Hazenite, KNaMg2(PO4)2l4H2O, a new biologically related phosphate mineral, from Mono Lake, California, U.S.A.

Hexiong Yang, Henry J. Sun, Robert T. Downs

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30 Scopus citations


A new biologically related, struvite-type phosphate mineral, hazenite, ideally KNaMg2(PO4)2- 14H2O, has been found in and/or on completely dried-out or decomposed cyanobacteria on porous calciumcarbonate (mainly calcite and aragonite) substrates in Mono Lake, California. The mineral occurs as radiating clusters of prismatic crystals and is colorless, transparent with white streak and vitreous luster. It is brittle, with the Mohs hardness of 2∼2.5; cleavage is good on {001} and no twinning was observed. The measured and calculated densities are 1.91(3) and 1.88(2) g/cm3, respectively. Hazenite is biaxial (+), with nα =1.494(1), nβ = 1.498(1), nγ = 1.503(1), 2Vmeas = 41(2)°, 2Vcalc = 42°, x = b, Y = c, Z = a, and does not fluoresce under longor short-wave ultraviolet rays. The dispersion is strong with r > v. It is soluble in water. The electron microprobe analysis yielded an empirical formula of K0.97(Na0.96Ca0.02) Mg2.07[(P0.98S0.02)O4] 213.90H2O. Hazenite is orthorhombic with space group Pmnb and unit-cell parameters a = 6.9349(4) Å, b = 25.174(2) Å, c = 11.2195(8) Å, and V = 1958.7(3) Å3. There are many structural similarities between hazenite and struvite, as also revealed by their Raman spectra. The hazenite structure contains six symmetrically independent non-hydrogen cation sites, two for Mg2+ (Mg1 and Mg2), two for P 5+ (P1 and P2), one for Na+, and one for K+. It can be viewed as three types of layers stacking along the b-axis, in a repeating sequence of ABCBABCB..., where layer A consists of Mg1(H 2O)6 octahedra and NaO6 trigonal prisms, layer B of P1O4 and P2O4 tetrahedra, and layer C of Mg2(H 2O)6 octahedra and very irregular KO6 polyhedra. These layers are linked together by hydrogen bonds, plus the K-O bonds between layers B and C (K-O5-P2). Interestingly, the combination of layers B and C in hazenite exhibits a configuration analogous to the struvite-(K) structure. Hazenite is believed to form in high pH environments through the involvement of cyanobacterial activities. To our knowledge, hazenite is the first struvite-type compound that contains two structurally distinct monovalent cations (K and Na), pointing to an exclusive role of biological activity in the mineralization process.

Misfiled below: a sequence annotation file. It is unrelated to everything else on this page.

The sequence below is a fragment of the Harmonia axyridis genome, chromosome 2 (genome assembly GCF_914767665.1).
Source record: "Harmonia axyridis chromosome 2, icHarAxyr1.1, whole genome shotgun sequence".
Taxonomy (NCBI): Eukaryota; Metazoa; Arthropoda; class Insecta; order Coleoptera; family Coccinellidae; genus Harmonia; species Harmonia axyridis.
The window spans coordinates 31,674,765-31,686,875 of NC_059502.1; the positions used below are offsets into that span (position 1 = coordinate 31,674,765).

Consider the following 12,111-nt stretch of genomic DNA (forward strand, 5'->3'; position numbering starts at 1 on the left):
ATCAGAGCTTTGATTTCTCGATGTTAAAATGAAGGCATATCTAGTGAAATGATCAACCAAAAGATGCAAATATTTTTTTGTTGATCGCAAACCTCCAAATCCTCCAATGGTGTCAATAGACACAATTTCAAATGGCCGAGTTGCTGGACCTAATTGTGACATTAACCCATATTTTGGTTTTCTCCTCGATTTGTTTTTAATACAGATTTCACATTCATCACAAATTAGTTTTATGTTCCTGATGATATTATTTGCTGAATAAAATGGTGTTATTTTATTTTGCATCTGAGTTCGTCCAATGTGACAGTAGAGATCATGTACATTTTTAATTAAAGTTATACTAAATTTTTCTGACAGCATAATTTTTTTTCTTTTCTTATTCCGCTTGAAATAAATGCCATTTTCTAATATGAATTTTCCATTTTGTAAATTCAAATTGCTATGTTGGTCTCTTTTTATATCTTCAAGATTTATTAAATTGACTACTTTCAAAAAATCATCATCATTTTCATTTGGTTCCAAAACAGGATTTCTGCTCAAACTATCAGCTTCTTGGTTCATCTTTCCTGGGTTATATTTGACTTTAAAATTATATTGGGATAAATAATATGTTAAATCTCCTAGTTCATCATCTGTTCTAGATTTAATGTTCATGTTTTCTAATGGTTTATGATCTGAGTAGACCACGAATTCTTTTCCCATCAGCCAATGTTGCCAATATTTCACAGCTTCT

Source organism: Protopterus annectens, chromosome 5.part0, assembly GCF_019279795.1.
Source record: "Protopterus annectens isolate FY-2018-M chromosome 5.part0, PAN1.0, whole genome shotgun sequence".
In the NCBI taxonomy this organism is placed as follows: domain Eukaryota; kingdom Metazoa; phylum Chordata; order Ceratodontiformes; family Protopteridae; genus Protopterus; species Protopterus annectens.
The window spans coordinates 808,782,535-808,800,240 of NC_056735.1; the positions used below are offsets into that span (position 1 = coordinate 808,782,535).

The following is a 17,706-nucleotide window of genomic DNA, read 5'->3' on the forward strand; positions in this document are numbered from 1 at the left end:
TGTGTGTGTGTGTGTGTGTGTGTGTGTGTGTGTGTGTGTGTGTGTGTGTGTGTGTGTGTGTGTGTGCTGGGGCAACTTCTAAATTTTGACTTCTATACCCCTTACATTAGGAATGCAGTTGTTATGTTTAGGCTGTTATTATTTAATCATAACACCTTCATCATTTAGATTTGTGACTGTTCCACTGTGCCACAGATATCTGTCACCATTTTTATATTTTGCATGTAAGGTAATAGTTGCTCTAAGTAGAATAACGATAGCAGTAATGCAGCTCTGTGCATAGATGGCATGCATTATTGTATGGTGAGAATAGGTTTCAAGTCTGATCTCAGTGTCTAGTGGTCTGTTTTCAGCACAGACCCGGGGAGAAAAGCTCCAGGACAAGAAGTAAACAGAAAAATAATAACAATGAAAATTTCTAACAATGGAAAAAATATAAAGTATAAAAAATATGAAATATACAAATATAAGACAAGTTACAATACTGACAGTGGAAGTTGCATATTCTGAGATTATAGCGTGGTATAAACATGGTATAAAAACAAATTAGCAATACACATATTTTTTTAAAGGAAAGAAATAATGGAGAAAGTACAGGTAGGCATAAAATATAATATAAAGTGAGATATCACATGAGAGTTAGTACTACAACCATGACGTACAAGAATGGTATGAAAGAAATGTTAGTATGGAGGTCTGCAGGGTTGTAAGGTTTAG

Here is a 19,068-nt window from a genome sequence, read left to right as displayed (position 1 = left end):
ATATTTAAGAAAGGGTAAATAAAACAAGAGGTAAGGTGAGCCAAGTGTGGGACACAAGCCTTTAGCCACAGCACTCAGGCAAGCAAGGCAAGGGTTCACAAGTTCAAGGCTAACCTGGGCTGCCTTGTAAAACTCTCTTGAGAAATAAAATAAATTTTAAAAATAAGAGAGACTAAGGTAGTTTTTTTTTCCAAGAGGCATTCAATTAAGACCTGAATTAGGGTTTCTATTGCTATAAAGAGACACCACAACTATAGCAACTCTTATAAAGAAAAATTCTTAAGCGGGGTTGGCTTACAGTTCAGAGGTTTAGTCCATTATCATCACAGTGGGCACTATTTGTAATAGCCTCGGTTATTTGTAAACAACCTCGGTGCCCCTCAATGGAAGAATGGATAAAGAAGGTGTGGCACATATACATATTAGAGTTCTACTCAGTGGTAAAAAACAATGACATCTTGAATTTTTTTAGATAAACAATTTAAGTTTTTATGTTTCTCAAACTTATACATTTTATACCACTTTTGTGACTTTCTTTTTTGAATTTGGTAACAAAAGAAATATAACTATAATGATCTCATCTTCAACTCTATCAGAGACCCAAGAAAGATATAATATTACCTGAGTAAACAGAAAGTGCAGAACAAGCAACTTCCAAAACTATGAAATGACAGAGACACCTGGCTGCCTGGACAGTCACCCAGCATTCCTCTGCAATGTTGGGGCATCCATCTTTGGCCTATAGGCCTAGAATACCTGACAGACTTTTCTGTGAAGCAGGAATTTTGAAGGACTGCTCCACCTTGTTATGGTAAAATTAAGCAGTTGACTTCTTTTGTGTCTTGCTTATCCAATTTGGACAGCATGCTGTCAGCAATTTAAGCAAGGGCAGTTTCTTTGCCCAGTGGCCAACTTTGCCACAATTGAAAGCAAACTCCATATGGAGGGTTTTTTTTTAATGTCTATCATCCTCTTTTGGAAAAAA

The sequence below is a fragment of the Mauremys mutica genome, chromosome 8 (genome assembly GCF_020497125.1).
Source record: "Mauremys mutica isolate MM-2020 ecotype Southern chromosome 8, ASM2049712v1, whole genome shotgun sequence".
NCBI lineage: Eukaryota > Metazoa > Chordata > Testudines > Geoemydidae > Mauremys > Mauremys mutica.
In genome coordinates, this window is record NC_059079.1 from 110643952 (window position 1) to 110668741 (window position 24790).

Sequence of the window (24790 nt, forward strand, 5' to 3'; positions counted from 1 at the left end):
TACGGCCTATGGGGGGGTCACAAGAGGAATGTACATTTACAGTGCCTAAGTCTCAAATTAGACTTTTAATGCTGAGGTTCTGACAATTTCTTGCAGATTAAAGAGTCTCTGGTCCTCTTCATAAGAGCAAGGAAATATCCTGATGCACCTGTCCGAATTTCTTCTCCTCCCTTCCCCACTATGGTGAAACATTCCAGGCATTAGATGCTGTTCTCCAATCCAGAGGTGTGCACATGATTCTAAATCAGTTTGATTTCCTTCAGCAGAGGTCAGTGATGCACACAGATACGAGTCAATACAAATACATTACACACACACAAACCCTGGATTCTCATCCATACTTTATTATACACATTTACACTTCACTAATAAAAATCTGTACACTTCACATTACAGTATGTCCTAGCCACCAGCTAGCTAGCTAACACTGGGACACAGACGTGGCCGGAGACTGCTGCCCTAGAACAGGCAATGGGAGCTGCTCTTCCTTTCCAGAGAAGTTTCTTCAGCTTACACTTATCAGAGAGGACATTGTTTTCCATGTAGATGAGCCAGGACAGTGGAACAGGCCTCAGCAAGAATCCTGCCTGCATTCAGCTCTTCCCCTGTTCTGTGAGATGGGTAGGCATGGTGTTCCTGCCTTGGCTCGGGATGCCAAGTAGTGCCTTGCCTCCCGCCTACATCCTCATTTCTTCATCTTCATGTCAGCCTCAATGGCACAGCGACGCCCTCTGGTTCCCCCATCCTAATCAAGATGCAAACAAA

Original languageEnglish (US)
Pages (from-to)675-681
Number of pages7
JournalAmerican Mineralogist
Issue number4
StatePublished - Apr 2011


  • Biomineral
  • Crystal structure
  • Hazenite
  • Phosphates
  • Raman spectra
  • Struvite-type materials
  • X-ray diffraction

ASJC Scopus subject areas

  • Geophysics
  • Geochemistry and Petrology


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